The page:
The next benchmark to be defined is the heart rate at the anaerobic threshold. Heart rates below this threshold, 150 to 170 beats per minutes, characterize a large percentage of exercise being performed aerobically. Aerobic exercise uses energy pathways that are supported by the consumption of oxygen, and uses fatty acids and blood glucose as fuel sources. When exercise intensity or duration increase, the requirements of the cardiovascular system increase, which in turn results in elevated heart rate.
Heart rates above the anaerobic threshold characterize rates of metabolism that exceed the abilities of the oxygen dependant pathways supplying energy. Heart rates of 170 beats per minute or greater characterize a large percentage of metabolism occurring anaerobically or without oxygen. Anaerobic metabolism is supported primarily with glucose and glycogen as the fuel source. The threshold heart rate, like resting heart rate, does not change dramatically with physical conditioning. The threshold for anaerobic exercise may be influenced by genetics.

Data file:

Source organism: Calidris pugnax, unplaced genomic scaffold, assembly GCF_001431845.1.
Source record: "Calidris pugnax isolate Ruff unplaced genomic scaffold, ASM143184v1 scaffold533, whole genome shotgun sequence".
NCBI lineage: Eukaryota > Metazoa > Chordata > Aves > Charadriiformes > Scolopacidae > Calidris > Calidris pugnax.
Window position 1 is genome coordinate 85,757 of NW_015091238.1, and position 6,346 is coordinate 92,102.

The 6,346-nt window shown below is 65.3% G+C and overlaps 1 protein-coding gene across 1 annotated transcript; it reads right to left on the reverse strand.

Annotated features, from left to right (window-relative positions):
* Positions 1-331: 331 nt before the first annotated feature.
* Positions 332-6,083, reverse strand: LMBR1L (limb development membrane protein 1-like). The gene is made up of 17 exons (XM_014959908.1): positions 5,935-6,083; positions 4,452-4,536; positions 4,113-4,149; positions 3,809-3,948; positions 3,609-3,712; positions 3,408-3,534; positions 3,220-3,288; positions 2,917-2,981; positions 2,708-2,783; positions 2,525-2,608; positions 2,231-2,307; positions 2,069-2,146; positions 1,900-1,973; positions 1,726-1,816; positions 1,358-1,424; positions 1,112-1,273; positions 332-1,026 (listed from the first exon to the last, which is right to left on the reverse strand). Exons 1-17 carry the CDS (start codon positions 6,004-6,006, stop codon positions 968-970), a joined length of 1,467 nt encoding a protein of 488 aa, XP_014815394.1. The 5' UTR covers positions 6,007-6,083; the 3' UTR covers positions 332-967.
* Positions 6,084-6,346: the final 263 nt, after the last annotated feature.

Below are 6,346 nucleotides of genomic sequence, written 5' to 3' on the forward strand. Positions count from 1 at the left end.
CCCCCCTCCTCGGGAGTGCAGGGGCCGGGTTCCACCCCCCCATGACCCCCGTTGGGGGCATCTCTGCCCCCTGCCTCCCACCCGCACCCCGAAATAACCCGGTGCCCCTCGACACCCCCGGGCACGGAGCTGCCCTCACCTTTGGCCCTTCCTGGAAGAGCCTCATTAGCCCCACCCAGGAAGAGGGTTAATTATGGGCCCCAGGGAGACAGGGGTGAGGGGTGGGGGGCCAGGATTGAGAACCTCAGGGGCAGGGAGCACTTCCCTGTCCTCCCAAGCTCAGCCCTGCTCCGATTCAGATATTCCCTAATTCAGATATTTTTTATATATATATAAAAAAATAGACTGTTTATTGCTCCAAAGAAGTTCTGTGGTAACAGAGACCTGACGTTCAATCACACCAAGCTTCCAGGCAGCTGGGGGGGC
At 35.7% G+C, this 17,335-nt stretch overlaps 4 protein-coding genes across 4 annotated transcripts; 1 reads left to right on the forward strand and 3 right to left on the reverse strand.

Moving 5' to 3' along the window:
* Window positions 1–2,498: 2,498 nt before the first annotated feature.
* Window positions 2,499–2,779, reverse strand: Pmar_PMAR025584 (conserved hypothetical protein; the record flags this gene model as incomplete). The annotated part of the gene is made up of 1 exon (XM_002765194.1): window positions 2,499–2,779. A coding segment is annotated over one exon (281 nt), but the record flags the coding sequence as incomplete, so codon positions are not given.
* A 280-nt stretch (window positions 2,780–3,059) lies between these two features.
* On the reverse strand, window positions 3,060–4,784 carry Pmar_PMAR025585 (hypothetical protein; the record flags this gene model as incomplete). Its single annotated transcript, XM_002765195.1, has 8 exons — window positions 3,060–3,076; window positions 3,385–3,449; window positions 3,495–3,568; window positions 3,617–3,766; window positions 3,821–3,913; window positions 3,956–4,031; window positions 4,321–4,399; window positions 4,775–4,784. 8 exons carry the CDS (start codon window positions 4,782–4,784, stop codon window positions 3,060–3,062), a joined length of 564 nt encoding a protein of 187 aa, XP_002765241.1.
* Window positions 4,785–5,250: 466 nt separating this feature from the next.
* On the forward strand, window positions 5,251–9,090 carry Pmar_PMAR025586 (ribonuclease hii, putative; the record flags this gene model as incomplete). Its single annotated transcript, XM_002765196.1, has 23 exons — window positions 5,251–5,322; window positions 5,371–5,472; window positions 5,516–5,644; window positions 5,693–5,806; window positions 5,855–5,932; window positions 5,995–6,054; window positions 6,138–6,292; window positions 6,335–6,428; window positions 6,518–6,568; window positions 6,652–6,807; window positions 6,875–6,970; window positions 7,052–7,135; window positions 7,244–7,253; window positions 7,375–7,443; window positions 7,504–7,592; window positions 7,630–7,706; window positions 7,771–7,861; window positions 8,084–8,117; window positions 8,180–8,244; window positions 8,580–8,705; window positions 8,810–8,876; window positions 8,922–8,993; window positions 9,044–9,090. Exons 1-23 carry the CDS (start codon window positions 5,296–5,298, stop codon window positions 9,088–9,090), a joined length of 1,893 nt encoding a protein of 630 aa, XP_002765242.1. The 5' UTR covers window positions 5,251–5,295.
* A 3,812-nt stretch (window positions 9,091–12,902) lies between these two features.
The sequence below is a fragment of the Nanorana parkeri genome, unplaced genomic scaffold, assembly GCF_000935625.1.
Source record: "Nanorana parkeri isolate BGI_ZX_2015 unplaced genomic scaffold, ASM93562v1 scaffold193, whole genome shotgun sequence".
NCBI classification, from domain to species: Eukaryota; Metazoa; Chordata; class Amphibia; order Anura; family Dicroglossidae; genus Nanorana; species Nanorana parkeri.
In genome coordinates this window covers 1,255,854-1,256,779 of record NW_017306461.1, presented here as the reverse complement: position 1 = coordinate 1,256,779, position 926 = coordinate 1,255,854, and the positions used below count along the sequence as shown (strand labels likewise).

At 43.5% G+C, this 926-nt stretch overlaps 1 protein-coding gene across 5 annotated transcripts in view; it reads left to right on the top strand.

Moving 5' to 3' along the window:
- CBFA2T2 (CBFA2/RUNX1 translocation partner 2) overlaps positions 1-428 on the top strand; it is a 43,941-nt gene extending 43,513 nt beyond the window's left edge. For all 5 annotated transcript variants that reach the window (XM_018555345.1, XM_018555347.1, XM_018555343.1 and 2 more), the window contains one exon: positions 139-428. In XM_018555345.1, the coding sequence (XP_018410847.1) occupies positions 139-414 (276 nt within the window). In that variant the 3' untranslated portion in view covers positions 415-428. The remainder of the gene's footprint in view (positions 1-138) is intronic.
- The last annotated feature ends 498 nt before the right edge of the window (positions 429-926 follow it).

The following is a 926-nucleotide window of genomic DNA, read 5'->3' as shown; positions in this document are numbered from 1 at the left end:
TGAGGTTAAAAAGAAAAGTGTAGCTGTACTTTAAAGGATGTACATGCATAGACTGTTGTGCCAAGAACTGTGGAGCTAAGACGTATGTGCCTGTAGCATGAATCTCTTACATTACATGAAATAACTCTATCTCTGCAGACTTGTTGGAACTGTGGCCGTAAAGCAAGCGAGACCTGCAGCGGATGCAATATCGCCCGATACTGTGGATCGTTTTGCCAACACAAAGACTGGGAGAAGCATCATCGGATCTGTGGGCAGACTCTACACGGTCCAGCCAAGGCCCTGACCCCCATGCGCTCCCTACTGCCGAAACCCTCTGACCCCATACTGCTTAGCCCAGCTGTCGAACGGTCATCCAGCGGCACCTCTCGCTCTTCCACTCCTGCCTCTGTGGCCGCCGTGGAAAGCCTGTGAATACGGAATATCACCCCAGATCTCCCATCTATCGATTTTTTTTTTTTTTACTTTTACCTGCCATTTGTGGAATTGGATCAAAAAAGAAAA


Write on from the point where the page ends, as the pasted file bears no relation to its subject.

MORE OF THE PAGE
Maximal heart rates in mature horses appear to be between 220 and 260 beats per minute. The maximal rates are variable between individuals, and do not appear to change with physical fitness. Maximal heart rates should not be used as a major part of a physical conditioning programs, rather, they should be monitored as a danger zone suggesting that fatigue may occur quickly.
Heart Rate Monitoring Methods
The technology of monitoring heart rates is rapidly progressing as more and more trainers and owners discover this valuable component of training programs. Several methods have been available for many years. A simple, low cost method is to feel the digital or mandibular pulse by placing a finger on the posterior digital or facial artery as it traverses underlying skeletal structures. However, it is very difficult to consistently count heart rates above resting values, and it is impractical for use during exercise.